Factors influencing administration of justice in child-related cases handled by UNHCR; The case of Kakuma refugee camp, Kenya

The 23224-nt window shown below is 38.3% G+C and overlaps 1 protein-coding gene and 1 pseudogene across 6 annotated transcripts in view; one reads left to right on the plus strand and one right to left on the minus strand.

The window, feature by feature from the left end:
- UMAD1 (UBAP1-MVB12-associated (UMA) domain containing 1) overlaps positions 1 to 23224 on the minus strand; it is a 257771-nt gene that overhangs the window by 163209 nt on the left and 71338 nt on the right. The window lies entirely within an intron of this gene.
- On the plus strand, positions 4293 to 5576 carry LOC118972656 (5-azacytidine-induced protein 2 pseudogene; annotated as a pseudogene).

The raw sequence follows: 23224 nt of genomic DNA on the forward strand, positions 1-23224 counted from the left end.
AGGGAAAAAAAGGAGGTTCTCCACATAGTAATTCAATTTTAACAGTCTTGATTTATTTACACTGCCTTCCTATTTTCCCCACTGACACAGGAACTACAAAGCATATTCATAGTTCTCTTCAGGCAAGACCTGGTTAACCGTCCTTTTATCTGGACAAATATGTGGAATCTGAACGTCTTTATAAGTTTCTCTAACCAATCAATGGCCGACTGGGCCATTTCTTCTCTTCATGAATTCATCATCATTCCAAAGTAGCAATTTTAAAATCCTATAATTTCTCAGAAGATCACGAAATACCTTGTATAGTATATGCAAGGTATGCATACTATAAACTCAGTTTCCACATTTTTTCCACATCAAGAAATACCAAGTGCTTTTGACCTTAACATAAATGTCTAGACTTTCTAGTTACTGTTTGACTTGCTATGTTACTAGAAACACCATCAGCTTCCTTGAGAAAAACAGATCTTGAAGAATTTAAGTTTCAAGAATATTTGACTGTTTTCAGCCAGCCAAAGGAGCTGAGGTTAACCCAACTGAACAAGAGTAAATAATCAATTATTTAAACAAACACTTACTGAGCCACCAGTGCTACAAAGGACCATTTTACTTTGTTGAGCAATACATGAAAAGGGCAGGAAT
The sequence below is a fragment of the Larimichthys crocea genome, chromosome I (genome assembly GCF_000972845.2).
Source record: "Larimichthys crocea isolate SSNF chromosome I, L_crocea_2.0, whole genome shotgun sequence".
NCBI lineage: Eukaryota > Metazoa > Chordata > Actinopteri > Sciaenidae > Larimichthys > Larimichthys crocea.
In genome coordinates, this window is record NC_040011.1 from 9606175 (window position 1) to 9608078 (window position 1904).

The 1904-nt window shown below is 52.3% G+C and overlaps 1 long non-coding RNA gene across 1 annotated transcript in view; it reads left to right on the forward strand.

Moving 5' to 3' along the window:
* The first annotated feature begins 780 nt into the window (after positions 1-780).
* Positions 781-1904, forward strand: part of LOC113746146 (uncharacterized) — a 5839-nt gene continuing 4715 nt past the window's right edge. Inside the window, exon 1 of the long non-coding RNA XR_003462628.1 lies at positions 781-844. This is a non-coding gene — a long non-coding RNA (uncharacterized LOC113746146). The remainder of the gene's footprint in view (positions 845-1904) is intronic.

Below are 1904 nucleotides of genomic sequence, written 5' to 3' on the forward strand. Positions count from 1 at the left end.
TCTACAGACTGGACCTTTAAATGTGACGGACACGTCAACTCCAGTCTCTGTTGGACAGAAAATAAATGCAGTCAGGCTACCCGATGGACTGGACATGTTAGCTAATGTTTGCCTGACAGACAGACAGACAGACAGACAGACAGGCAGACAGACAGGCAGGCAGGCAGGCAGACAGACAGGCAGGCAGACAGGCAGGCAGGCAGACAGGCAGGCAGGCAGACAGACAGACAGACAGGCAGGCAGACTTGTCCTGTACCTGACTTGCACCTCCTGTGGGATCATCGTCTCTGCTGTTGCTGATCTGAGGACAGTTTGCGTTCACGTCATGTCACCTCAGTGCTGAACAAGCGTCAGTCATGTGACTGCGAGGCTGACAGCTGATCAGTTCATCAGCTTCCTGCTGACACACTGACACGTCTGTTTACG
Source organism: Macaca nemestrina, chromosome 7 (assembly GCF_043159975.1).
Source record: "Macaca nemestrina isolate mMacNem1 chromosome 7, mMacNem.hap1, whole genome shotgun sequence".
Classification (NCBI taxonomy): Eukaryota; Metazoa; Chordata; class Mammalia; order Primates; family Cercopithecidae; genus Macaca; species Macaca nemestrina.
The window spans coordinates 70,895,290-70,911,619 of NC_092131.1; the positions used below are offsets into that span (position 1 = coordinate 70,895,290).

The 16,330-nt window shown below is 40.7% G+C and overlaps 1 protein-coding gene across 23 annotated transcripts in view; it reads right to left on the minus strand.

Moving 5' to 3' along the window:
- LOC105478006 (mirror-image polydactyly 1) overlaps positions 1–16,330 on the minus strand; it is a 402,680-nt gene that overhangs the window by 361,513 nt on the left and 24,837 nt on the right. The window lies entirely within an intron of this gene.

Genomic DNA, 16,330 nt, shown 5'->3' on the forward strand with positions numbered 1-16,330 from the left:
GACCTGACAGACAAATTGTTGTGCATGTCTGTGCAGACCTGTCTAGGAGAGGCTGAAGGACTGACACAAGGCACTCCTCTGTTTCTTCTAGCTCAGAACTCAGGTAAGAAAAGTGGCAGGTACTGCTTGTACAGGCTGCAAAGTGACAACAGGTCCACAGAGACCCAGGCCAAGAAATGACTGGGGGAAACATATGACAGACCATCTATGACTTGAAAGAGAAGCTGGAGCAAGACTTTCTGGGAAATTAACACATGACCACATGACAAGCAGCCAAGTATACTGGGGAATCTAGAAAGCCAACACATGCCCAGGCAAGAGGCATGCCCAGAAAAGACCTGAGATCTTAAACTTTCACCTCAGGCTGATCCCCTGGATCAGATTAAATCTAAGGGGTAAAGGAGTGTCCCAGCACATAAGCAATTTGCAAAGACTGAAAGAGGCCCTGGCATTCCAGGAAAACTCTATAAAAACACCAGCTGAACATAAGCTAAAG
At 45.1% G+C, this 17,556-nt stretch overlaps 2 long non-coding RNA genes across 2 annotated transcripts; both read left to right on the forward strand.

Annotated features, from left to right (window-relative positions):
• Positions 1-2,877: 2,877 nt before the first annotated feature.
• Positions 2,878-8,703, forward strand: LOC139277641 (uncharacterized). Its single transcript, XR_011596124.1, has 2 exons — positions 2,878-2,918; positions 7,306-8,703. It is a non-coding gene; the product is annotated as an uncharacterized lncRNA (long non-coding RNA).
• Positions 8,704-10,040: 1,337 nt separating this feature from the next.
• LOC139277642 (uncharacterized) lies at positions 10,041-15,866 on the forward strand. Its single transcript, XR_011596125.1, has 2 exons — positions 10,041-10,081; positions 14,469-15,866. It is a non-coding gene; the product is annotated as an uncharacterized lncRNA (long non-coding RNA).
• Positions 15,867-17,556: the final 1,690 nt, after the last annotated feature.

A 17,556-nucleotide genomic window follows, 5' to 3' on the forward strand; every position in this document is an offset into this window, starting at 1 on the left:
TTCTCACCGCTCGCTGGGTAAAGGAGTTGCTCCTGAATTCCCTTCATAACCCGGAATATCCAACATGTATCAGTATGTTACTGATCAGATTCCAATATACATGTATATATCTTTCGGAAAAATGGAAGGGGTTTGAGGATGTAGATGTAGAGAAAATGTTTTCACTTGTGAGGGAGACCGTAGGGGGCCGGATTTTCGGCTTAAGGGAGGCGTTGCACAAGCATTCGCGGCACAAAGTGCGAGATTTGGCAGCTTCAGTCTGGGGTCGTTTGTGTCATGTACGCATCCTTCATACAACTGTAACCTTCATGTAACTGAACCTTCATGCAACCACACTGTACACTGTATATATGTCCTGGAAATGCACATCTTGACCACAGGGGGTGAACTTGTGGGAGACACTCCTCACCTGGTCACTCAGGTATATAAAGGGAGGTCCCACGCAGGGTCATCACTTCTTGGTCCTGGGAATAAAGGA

Kenya is currently host to a large number of refugees many of whom are hosted at Kakuma Refugee Camp. About 50% of refugees are children who become especially vulnerable during armed conflict. One of the most essential components in the protection of refugee rights is through effective access to a justice system through which rights can be enforced and violations of rights rectified. While there has been some research in the area of administration of justice for refugees, there is limited study focusing on child-related cases. Therefore, the purpose of this study was to fill the gap in knowledge by examining the factors that specifically influence administration of justice in child-related cases handled by UNHCR. The study was carried out in Kakuma Refugee Camp focusing on 71 persons involved in child-related cases who filled questionnaires and 30 community leaders who participated in focus group discussions. Descriptive survey design utilizing both qualitative and quantitative approaches was used. The research instruments used were questionnaires, designed to gather objective data, interviews and three focus group discussions. The data was analyzed through qualitative and quantitative methods. The findings established that the refugee community has a role to play in administration of justice and that the UNHCR policy on children is streamlined with the child protection policies of the Kenyan Government. Although the Government of Kenya has an effective policy on administration of justice relating to child-related cases involving refugees, the refugees do not have a lot of trust in the justice system. They seem to believe that the police working in Kakuma and the judiciary have limited capacity to handle child-related cases. This indicated that there is not sufficient confidence in the capacity of these institutions to handle these refugee cases. The respondents also agreed that refugees resort to alternative justice systems because they do not understand how the Kenyan justice system works, hence they prefer to solve disputes through alternative means due to fear that they may have to bribe the authorities to get justice or it may be too expensive to take the matter to court. From the findings of this study it is recommended that UNHCR should create awareness and sensitization about refugee rights in the host state, human rights standards and Kenya‟s legal system to the refugee community. In addition they should also encourage children to report cases of abuse, build capacity among the police and security forces on refugee laws and human rights standards and on handling child-related cases. The Kenya Government likewise should increase the number of police officers and establish a permanent court including a children‟s court in Kakuma to increase access to the courts and reduce the burden of travel costs carried by refugees who have to attend court in Lodwar. They should also extend witness protection programmes to protect witnesses in cases where they fear for their safety.